Why (And How) You Need to Clean Your Houseplants

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Cleaning house plants is one of those tasks that no one likes to do but it makes MASSIVE difference to the health of your plants – helps them grow faster, grow bigger leaves, and can help to control pests.

I strongly recommend that you make it part of your house plant routine. I set aside fifteen minutes on Mondays and Thursdays to dust my plants, after years of just letting the dust pile up on them, I can confirm that it really, really, helps them thrive.

monstera with shiny leaves

Why do you need to clean your house plants?

There are three main reasons that you need to dust and clean your plants:

  • A layer of dust will block the plant’s stomata

Stomata need to be open to allow the diffusion of carbon dioxide from the air so that photosynthesis can take place.

If they’re blocked, they can’t open and the plant can’t photosynthesise. If a plant can’t photosynthesise, it’ll die.

This is why it’s not a great idea to mist or shower house plants more frequently than every week – when water lands on the leaves, the stomata close in response, and therefore the plant can’t photosynthesise.

As it turns out, plants hate the rain as much as the rest of us!

  • Dust will block light from the leaves

Photosynthesis is the process in which plants turn light and carbon dioxide into energy. We’ve already established that we need the stomata to be clear so they can suck up CO2, but we also need the surface of the leaf to be clean so that the chlorophyll can absorb the light efficiently.

  • Pests love dust

Ok, I don’t actually know whether pests are attracted to dust or if plants get dusty because we neglect them and whilst we’re busy neglecting them pests move in unnoticed.

Except for spider mites. Those things LOVE dust, I’m 100% sure they’re attracted to it.

Anyway, keeping your plants clean can not only help you notice pests sooner BUT the products we use to clean plants can actively repel/eliminate pests.

When and how to clean your house plants

You will need:

Weekly plant cleaning schedule

I set aside two days a week to clean my plants, which sounds like a lot, but I only do it for 15/30 minutes in the morning.

My cleaning days are Mondays and Thursdays because if I’m treating for pests I do it on the same day, and by spacing the days out I can treat for pests twice a week.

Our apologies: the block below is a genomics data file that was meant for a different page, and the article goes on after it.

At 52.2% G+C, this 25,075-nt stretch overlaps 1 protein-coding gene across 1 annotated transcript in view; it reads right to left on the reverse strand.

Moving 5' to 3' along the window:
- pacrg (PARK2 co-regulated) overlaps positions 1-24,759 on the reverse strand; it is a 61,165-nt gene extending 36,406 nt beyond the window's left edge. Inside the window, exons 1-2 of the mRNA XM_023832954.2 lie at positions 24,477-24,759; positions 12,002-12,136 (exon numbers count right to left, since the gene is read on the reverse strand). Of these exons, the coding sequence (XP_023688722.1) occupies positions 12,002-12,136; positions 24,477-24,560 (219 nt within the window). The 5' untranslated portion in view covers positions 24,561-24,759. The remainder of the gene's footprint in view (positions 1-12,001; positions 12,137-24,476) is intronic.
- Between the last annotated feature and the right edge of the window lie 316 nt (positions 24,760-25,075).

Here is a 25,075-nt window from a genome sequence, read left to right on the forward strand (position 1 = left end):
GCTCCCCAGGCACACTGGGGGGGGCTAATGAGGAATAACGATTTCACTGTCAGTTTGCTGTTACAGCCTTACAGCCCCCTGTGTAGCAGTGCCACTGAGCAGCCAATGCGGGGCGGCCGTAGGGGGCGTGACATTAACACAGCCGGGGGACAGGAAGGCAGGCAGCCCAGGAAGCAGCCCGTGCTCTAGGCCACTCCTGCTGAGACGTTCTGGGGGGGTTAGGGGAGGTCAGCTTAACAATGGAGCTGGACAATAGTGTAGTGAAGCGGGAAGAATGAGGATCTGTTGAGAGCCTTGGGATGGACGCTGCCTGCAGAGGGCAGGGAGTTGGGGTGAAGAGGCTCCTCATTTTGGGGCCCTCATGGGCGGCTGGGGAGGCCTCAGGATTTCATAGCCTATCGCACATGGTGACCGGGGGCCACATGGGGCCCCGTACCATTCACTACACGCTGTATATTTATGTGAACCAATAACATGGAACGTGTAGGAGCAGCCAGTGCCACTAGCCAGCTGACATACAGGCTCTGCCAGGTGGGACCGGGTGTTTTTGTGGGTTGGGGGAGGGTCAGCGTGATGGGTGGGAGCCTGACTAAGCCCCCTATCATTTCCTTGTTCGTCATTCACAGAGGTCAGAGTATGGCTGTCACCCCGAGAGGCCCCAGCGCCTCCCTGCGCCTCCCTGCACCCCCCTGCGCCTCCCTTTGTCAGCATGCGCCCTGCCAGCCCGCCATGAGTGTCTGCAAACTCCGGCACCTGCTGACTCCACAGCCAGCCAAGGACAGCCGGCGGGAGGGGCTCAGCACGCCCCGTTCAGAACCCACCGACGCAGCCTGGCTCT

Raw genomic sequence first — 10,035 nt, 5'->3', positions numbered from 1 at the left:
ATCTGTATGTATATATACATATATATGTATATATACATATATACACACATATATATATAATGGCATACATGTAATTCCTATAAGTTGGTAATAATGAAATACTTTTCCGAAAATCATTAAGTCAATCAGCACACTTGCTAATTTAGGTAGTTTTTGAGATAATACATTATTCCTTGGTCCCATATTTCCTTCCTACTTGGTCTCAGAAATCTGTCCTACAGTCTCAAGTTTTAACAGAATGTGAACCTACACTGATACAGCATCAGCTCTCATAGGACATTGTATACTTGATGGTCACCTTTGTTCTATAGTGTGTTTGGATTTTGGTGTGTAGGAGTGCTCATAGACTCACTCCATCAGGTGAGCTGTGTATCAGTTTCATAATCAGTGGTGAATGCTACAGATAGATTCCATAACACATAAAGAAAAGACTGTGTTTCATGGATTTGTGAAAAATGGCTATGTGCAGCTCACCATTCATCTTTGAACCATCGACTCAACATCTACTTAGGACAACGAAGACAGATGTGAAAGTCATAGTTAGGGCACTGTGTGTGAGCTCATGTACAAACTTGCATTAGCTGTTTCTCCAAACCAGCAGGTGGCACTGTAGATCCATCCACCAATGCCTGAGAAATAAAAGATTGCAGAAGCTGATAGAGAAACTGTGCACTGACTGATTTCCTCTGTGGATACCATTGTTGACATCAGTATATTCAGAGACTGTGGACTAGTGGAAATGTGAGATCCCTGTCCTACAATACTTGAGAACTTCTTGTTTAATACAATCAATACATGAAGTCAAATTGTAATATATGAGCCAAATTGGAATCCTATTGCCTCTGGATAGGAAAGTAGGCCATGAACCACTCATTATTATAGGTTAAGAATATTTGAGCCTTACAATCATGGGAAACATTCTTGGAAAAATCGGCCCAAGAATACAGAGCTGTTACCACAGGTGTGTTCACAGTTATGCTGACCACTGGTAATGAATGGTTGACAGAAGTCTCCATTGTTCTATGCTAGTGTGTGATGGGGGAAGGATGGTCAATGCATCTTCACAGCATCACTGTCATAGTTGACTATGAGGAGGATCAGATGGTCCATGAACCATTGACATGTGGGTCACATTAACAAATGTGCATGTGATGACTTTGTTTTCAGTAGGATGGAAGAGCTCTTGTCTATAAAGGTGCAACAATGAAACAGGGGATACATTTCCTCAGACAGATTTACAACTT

It means that if my plants do get pests, then I don't really need to add treating them into my schedule - the days are already set aside. 

Expect pests. I actually ASSUME pests. It really reduces the stress around them!

If I’m just dusting, I use a dry makeup eraser cloth. They are SO good and pretty cheap. What I love about using them dry is that you can use them to dust your plant leaves AND your shelves and they pick up small dust particles and larger bits of soil.

It’s just a case of rubbing the plant over with the cloth and ensuring you remove any loose dust.

If the plant has pests, I spray it down twice a week with diluted neem oil/castile soap and wipe over with a damp cloth.

Monthly plant cleaning routine

Once a month I like to spray my plants down with neem oil or castile soap (neem oil is more effective, castile soap smells better, so pick your poison) and wipe them down.

This removes any sticky dust (which can be a problem if your plant has a lot of extrafloral nectaries, which produce sticky sap) and helps to shine your leaves up a bit.

plants with velvet leaves

How do you clean plants with velvet leaves?

Plants with velvet leaves don’t like getting wet unless it’s absolutely necessary (you can spray them to treat for pests) AND cloths don’t work on them very well (also it feels weird like you’re going against the grain).

I like to use a makeup brush to dust my velvety plants, specifically the real techniques buffing brush, which is soft enough that it won’t damage the leaf but is densely packed enough that it’s super effective.

What do you spray on plants to make them shine?

You shouldn’t use leaf shine sprays, or mayonnaise or anything that’s going to leave a film on your plants.

Obviously, neem oil leaves a bit of a film, BUT it’s also repelling pests so that’s allowed.

The reason mayo and similar make leaves shine is that you’re basically just rubbing vegetable oil on your plants.